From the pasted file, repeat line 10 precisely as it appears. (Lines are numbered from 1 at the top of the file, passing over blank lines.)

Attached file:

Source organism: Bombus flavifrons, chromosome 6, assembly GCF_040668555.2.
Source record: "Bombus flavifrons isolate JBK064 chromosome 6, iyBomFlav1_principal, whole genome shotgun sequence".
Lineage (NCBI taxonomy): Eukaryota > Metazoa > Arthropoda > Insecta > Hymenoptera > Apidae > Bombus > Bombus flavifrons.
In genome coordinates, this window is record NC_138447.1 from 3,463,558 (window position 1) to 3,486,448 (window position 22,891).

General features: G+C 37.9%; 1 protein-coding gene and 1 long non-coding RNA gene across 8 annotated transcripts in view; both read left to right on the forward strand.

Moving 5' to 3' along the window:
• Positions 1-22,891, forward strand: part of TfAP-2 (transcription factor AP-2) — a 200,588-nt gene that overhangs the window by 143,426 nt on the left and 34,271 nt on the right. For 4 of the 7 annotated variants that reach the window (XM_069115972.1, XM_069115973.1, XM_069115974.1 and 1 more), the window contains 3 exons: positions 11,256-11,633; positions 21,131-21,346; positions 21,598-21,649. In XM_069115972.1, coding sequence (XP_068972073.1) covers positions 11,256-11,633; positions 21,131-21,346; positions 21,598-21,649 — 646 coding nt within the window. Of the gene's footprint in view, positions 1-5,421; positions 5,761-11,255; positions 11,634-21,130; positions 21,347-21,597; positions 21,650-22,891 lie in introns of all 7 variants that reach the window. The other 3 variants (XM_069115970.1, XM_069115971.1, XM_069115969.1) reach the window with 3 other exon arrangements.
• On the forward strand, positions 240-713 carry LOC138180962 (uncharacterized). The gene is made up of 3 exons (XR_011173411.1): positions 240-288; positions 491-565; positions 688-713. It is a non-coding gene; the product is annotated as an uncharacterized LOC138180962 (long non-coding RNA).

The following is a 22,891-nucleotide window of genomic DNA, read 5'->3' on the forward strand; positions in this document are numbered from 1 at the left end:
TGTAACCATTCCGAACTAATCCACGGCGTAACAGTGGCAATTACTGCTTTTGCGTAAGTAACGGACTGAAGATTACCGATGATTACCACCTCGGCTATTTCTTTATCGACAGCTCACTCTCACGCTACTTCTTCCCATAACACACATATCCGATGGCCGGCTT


TGTAACCATTCCGAACTAATCCACGGCGTAACAGTGGCAATTACTGCTTTTGCGTAAGTAACGGACTGAAGATTACCGATGATTACCACCTCGGCTATTTCTTTATCGACAGCTCACTCTCACGCTACTTCTTCCCATAACACACATATCCGATGGCCGGCTT